As someone with a wine blog that is only a little over two months old, it’s not surprising that I haven’t been approached about accepting samples; however, I’ve given the matter a significant amount of thought.  When setting things up here on “A Glass After Work,” I researched the policies of wine blogs I respect and followed the on-again-off-again debate. 

Outside of the wine/wine-blogging arena, I asked friends and other bloggers who read my blog how they would view my credibility if I reviewed samples.  It led to some interesting discussions, and in some cases, I learned how bloggers in other areas (books, cooking, fitness, make-up, etc.) handle the question.  Interestingly, everyone accepted and reviewed samples, and no one felt they would disregard a review of mine simply because I received the wine as a sample.

Obviously, throughout this process, I figured out how I would handle the situation if it came up.  However, I decided not to post my policy because it made me feel like I was begging for free wine, figuring that I would explain it through e-mail if I was ever contacted. After reading this recent round of blog/Twitter posts and comments on those posts, particularly ones from a few brave wineries and PR folks who entered the conversation, I realized that posting my policy will make this easier for everyone—me, my readers, and potential PR/marketing/winery folks.  So, here it is:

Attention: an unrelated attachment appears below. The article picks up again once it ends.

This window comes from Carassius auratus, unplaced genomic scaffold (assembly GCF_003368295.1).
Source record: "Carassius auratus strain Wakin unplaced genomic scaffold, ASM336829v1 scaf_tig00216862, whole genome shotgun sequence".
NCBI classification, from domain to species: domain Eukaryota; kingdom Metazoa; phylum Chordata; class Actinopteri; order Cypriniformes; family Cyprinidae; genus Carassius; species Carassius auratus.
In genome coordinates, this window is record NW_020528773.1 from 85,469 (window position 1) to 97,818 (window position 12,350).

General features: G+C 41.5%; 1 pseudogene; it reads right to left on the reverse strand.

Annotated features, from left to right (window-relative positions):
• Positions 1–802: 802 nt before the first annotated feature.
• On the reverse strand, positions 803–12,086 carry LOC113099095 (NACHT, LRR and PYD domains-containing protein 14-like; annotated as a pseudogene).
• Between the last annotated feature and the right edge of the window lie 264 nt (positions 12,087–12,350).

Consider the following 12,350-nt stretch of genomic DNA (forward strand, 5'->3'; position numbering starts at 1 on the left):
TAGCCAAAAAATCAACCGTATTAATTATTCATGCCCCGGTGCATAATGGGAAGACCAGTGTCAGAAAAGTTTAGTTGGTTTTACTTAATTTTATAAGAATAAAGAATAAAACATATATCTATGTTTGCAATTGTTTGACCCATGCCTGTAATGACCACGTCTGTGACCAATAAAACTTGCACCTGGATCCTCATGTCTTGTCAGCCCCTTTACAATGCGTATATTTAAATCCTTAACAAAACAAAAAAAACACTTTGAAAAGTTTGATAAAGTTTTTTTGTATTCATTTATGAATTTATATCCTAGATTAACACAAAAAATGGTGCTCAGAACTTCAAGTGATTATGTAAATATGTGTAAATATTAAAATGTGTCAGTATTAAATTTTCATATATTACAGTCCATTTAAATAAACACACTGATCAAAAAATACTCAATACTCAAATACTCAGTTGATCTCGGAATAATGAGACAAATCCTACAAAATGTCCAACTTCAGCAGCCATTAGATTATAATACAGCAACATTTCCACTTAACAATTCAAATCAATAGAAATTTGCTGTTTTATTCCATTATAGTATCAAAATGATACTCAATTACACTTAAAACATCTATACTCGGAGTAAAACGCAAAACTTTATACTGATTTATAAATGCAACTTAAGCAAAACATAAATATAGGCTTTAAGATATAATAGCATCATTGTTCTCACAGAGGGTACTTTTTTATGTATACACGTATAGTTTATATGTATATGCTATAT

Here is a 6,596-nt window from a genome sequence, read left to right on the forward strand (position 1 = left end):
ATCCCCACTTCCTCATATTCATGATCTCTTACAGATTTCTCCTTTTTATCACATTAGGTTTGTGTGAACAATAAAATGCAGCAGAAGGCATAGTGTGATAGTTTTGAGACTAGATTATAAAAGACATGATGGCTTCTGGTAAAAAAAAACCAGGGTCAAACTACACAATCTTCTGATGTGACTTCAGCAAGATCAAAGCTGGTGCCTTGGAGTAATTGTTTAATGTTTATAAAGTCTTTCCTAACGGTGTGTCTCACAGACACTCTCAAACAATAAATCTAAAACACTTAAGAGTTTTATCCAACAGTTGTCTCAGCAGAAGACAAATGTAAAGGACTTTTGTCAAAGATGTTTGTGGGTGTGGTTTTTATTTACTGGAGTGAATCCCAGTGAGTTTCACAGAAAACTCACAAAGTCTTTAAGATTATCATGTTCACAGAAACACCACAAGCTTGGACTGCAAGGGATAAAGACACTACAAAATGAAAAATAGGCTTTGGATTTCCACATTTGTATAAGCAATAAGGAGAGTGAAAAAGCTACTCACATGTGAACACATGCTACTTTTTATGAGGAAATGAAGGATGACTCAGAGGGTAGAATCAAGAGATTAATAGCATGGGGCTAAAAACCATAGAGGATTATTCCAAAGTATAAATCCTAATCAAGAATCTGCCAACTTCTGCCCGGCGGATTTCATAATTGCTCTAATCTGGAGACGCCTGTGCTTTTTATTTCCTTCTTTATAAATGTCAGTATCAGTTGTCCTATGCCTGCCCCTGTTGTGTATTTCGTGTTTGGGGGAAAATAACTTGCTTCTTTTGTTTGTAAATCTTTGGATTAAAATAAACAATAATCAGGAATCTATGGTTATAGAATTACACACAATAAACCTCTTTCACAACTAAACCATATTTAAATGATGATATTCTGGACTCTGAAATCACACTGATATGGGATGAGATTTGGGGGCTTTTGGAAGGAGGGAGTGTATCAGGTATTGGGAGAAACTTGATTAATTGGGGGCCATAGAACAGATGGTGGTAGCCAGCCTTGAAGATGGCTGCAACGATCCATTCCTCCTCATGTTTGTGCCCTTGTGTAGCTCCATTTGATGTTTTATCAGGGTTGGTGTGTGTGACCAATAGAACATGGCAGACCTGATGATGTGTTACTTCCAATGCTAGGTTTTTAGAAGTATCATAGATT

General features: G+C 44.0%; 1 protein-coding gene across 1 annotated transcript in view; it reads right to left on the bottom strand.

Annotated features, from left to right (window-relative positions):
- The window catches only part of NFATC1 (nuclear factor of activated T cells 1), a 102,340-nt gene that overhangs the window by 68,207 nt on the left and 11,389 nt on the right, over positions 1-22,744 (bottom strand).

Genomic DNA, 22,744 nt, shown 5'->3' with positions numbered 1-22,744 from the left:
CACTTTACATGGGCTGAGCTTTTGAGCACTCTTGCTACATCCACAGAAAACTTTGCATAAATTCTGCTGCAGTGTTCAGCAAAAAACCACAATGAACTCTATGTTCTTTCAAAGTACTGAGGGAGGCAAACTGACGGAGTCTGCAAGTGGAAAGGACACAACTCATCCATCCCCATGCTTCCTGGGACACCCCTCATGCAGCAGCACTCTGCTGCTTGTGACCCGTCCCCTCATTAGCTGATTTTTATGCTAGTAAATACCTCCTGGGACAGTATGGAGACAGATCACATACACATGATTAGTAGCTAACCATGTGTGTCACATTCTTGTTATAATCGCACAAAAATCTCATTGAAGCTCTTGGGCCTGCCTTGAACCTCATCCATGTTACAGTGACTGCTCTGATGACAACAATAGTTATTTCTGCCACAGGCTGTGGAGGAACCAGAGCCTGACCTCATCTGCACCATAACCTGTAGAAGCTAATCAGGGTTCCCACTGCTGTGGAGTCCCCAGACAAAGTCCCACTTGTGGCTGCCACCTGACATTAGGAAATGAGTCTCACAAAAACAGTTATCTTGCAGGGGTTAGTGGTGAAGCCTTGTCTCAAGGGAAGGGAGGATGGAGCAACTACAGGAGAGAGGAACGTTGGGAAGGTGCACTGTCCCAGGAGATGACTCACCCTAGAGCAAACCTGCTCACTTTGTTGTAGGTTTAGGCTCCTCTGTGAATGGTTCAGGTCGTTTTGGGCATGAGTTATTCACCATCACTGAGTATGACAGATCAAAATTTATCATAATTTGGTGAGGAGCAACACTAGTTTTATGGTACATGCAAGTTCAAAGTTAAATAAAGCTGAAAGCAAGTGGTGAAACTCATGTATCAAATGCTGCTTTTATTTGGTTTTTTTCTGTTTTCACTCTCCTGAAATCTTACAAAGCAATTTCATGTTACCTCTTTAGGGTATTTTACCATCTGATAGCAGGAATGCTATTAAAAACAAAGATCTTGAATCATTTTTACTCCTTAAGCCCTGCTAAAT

I will happily accept samples that you want to send.  Once the samples arrive, I will let you know and will review the wine in a timely manner.  Be aware, though, that I will include my own pictures of the wine, I will review it honestly, and I will include whether I think the wine is a good fit for having “A Glass After Work.”  Once the review is posted, I will be sure to notify you.  As long as you’re comfortable with my style and this arrangement, please e-mail me for my mailing contact information.

With all that said, do I want ALL of my posts to be about samples? No, as that would take away some of the creativity and exploration that goes into my picking wines to begin with, but I think samples would add an interesting dynamic.  I hope as my readers that you agree! 

New Zealand For The First Time…